The Bottom Line
- Great location, close to Opera House and Pavilion Gardens
- Friendly and proficient staff
- Comfortable and welcoming public rooms
- Superb breakfast
- Some bathrooms need refurbishing
- Tiny old-fashioned lift, only for the strong and slim
- Address:Old Hall Hotel, Buxton, Derbyshire, SK17 6BD
- Visit their website
- Tel: +44 (0)1298 22841
- Visit their website
- Price Guide:$$ to $$$, including breakfast. Rates virtually double in July and August
- Offers: Third night free offer as well as dinner, bed&breakfast packages
Guide Review - The Oldest Hotel in Britain? Buxton's Historic Old Hall Hotel
Mary Queen of Scots is much in evidence in the public rooms of this comfortable old hotel. She was, after all, its first guest, detained by the order of Queen Elizabeth I - but a little more about that history later.
The Old Hall, which just to confuse you used to be called New Hall, dates back to 1573 and according to at least one historian, may be England’s oldest hotel. Certainly the staff are well practiced in the arts of hospitality. There’s a genuine warmth and friendliness here, perhaps one of the reasons why so many guests return again and again. Don’t even think of trying to get a room during the Buxton Festival in July. It’s fully booked well in advance.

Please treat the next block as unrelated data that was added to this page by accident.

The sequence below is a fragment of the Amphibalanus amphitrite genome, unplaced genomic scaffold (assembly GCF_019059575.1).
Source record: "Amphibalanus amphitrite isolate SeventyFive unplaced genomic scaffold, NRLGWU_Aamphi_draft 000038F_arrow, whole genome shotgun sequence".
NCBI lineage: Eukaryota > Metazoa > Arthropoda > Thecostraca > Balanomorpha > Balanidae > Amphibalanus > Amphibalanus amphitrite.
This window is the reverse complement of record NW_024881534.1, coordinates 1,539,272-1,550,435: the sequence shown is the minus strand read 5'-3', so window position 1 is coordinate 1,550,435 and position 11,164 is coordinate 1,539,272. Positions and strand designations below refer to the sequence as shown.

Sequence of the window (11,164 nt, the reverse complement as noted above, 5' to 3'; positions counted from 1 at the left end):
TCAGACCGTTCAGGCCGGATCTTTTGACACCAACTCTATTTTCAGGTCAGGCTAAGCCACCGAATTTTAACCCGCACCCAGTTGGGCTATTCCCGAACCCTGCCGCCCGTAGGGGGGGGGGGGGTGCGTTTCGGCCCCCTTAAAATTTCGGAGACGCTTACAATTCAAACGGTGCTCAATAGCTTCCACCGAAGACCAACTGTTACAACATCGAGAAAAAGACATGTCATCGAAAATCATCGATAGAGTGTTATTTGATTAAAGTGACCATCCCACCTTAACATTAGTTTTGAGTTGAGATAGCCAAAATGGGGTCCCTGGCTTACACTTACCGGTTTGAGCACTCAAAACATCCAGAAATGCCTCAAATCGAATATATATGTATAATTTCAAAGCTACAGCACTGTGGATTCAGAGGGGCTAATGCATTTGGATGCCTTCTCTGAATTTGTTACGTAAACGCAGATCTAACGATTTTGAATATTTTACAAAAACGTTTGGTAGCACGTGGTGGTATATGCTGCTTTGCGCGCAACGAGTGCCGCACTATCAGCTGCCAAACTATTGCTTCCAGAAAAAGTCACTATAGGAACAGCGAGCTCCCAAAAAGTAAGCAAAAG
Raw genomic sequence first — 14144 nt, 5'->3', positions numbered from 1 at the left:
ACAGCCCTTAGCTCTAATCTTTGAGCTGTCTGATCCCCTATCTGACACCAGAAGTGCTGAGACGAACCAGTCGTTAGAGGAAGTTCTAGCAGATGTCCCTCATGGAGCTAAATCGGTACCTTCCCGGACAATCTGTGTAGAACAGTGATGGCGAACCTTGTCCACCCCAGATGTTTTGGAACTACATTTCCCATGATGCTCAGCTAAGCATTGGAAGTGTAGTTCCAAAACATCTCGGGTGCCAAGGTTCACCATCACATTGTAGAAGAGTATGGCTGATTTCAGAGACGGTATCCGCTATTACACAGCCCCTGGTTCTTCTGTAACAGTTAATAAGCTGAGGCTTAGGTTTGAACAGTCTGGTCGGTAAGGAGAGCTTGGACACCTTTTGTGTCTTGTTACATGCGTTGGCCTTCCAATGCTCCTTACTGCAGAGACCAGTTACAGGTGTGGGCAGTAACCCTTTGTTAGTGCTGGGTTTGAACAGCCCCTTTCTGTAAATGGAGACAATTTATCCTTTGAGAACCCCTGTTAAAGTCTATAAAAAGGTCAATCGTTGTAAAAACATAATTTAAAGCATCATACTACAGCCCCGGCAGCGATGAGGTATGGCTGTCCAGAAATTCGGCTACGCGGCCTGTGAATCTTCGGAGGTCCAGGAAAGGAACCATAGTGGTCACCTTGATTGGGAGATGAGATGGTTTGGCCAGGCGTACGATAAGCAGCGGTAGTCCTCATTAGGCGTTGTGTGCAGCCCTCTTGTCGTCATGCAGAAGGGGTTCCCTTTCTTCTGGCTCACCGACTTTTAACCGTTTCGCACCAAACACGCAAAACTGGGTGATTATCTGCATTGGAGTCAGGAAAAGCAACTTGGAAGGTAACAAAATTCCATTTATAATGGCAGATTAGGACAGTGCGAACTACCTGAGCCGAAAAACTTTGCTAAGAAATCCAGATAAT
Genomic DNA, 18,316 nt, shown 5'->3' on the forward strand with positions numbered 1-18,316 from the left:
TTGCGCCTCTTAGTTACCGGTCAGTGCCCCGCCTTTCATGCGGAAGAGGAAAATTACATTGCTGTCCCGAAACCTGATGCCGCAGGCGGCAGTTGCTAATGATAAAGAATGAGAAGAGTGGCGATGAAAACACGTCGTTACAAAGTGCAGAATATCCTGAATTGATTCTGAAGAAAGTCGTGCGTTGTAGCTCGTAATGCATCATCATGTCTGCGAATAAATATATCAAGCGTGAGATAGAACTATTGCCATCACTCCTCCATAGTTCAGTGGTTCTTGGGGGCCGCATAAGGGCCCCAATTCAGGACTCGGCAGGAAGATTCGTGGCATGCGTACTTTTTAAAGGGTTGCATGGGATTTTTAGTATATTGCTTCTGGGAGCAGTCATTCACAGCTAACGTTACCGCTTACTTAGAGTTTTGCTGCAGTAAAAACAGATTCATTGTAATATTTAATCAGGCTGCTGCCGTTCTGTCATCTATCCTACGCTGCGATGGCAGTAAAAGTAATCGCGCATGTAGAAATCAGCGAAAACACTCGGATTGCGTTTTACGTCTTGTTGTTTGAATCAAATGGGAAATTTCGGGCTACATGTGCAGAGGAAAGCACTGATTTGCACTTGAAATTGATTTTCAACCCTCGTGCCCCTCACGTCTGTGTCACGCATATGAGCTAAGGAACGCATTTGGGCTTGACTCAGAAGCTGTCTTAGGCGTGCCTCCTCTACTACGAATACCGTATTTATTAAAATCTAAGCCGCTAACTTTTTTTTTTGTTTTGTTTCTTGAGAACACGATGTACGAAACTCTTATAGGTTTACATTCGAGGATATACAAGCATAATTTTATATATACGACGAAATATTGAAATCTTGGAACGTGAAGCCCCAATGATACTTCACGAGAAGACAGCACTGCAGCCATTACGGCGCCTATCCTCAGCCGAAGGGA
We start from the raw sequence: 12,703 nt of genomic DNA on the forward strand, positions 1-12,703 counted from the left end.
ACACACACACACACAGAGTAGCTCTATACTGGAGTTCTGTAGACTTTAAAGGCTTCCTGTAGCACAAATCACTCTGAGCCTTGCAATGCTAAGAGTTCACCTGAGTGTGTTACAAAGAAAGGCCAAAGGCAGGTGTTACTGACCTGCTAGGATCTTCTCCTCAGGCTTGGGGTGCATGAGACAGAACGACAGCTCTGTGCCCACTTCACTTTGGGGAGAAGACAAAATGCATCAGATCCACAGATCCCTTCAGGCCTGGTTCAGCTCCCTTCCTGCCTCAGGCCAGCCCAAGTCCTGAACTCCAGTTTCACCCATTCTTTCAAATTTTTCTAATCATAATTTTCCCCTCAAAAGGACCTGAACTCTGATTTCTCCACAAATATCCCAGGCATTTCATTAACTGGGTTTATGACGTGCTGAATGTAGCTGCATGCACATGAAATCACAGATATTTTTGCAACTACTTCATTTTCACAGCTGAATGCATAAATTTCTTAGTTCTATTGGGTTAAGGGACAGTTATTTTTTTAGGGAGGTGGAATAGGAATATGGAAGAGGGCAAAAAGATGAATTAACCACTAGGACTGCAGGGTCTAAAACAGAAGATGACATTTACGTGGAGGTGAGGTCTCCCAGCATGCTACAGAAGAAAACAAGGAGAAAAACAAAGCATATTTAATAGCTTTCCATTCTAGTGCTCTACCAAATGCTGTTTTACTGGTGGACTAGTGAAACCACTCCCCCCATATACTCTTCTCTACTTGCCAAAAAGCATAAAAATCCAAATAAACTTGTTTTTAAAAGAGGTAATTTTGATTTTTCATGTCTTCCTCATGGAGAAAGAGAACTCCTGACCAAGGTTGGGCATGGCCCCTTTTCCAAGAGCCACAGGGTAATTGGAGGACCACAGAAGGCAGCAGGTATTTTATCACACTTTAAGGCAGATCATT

There’s nothing flashy about the Old Hall Hotel. For all its dramatic history, it’s a good place to relax, with characterful bars and comfortable lounges. There are a few bits of ivory missing from the grand piano in one of the lounges but it’s in tune and guests may tinkle if they can (yes, I did).
In our standard room the bathroom – though spotless - was ready for updating, but the bed was deeply comfortable with good-quality linens. The pleasant pastel decor of the breakfast room makes it a personal favorite for me. This is a place to linger, to make the most of the fresh fruits and cooked dishes on offer.
If you’ve never eaten a Derbyshire Oatcake, eat one here. This flat oat pancake sits perfectly alongside a cooked English breakfast. And since oats lower cholesterol, it’s one breakfast treat which is good in the body as well as on the plate.
So, About that Dramatic History
The Old Hall, known as New Hall when it replaced an earlier inn called Auld Hall, was built by the Earl and Countess of Shrewsbury under specific instructions from Queen Elizabeth I. Shrewsbury was the keeper of Mary Queen of Scots while she was under house arrest and she stayed here during the summer. In fact, she was the hall's first guest and one of the guest rooms, Mary's Bower, may include parts of her original apartments.
The Countess, by the way, was none other than Bess of Hardwick, serial widow and builder of Harwick Hall. She suspected the Earl of hanky panky with the Scots Queen but no matter, she outlived him by 20 years and became much enriched by the experience.
While Mary was in residence, visitors to the house included all the political celebrities of the period, the Earl of Leicester, the Earl of Pembroke, the Earl of Suffolk and Lord Burghley among them. Because of the traitorous plotting reputed to go on, it became known as "That house of Royal intrigue".Long before Old Hall's place in Elizabethan intrigue, and well before even Roman times, hospitality was provided here in the form of a shelter for a Celtic hot spring. The hot spring still exists, under the Old Hall.